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Gilbert and Gubar's The Madwoman in the Attic after Thirty Years
Annette R. Federico, Sandra M. Gilbert
Annette LaPointe
Iron Man, Vol. 1: Believe - Kieron Gillen, Greg Land Read in single issues.

I expected Greg Land's art to be a problem, and it was. I didn't expect Kieron Gillen's writing to be a problem, but it was.

The best writing in the world would struggle against Land's art, with its squinty-eyed men, its complete inability to depict any convincing human expressions (especially for women, who are limited either to smiling maniacally or looking like they're faking arousal), and its objectifying poses. It is, to be fair, pretty good at the technofantasia -- Iron Man in space looks quite nice.

Gillen's writing here, however, would drag down better art (it is not possible to drag down Land's art). This entire story is going through the motions, without verve or distinction, nothing entertaining, let alone anything that feels urgent to say. Tony Stark hunts down rogue Extremis installations and has self-centered or outright creepy interactions with Pepper Potts, who seems overly concerned with Tony's personal life for someone who is now the CEO of a company unaffiliated with him and also has a boyfriend. Maya Hansen is killed off in the first issue. The third issue features a bunch of women whom Extremis has turned into Dracula's wives: albino, mindless, and demonic. The conclusion of the arc is Tony naming his new AI after Pepper to remind him of earthly ties while he travels in space. Gillen lampshades this by having Tony realize this is creepy, but frankly I do not think either of them realizes how creepy it is, or how much it plays into sexist associations of women with earth, home, and care-taking, and men with exploration and adventure. Meanwhile, the entire arc of Tony's concerns about technology and interest in space exploration falls flat, both because Matt Fraction's run just ended the exact same way (Tony going off on a outer space trip) and because off in Jonathan Hickman's Avengers, space exploration is not only well-launched, but Tony has made a casual trip to Mars and been captured by galaxy-traveling world-destroying space aliens. Other people can't be trusted with the Extremis, but Tony has no ideas how to use it -- except to save a brown damsel in distress dying of cancer, who of course needs a white knight to swoop in with advanced technology to save her. Gillen's attempts at wide scope feels rote and his attempts at intimacy feel ham-handed.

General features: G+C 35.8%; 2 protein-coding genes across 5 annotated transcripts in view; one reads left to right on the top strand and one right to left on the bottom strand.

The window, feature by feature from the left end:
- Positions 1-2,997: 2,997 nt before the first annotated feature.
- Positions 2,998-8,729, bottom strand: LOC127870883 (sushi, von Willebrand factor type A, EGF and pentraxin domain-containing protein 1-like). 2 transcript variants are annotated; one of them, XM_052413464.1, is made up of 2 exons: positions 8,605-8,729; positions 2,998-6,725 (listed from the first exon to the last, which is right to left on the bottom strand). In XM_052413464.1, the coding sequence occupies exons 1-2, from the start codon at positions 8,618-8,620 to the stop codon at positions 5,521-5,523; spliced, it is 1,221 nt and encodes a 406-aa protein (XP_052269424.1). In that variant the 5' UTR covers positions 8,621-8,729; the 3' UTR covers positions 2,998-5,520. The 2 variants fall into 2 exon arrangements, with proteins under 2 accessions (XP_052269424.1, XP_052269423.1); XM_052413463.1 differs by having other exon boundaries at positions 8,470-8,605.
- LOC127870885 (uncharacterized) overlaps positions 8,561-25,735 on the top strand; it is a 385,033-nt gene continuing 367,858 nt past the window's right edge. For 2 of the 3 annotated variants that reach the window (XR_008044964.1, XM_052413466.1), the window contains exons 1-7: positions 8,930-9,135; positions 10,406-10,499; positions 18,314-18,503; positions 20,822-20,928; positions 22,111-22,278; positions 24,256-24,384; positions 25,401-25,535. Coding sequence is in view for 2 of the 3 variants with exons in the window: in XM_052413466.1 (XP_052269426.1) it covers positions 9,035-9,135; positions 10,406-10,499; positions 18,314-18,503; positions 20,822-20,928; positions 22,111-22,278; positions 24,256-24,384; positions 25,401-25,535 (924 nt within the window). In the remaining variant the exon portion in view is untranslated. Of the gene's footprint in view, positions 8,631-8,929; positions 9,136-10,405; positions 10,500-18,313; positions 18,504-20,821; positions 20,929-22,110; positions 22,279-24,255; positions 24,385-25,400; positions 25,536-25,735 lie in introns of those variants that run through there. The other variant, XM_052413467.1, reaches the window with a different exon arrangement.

Particularly bad bits:

* Apparently, recovering alcoholic Tony Stark keeps bottles of champagne around in his apartment.

* Tony Stark, notoriously paranoid about his tech and also engaged in a quest to recover and sequester Extremis, works on Iron Man designs at a poolside surrounded by women in bikinis, because no woman in a bikini has ever been a corporate spy. Then, because there just can't be enough of the male gaze in this scene, Greg Land frames the panels so that the Tony/Pepper conversation is dominated by the image of Pepper's ass.

* Pepper's expression as she asks, "Be honest, Tony. Do I look the same to you?" Gillen is obviously trying to suggest that Tony is using casual sex to avoid intimacy and that his contempt for the women he sleeps with deforms his emotional relationship with Pepper. This is undermined by the writing (in which Pepper's attitude towards Tony's one-night stands is even more misogynistic than Tony's) and then it is flat-out blown to bits by the art because ohmygod just look at it.

What worked:

* The new sulky adolescent AI amused me.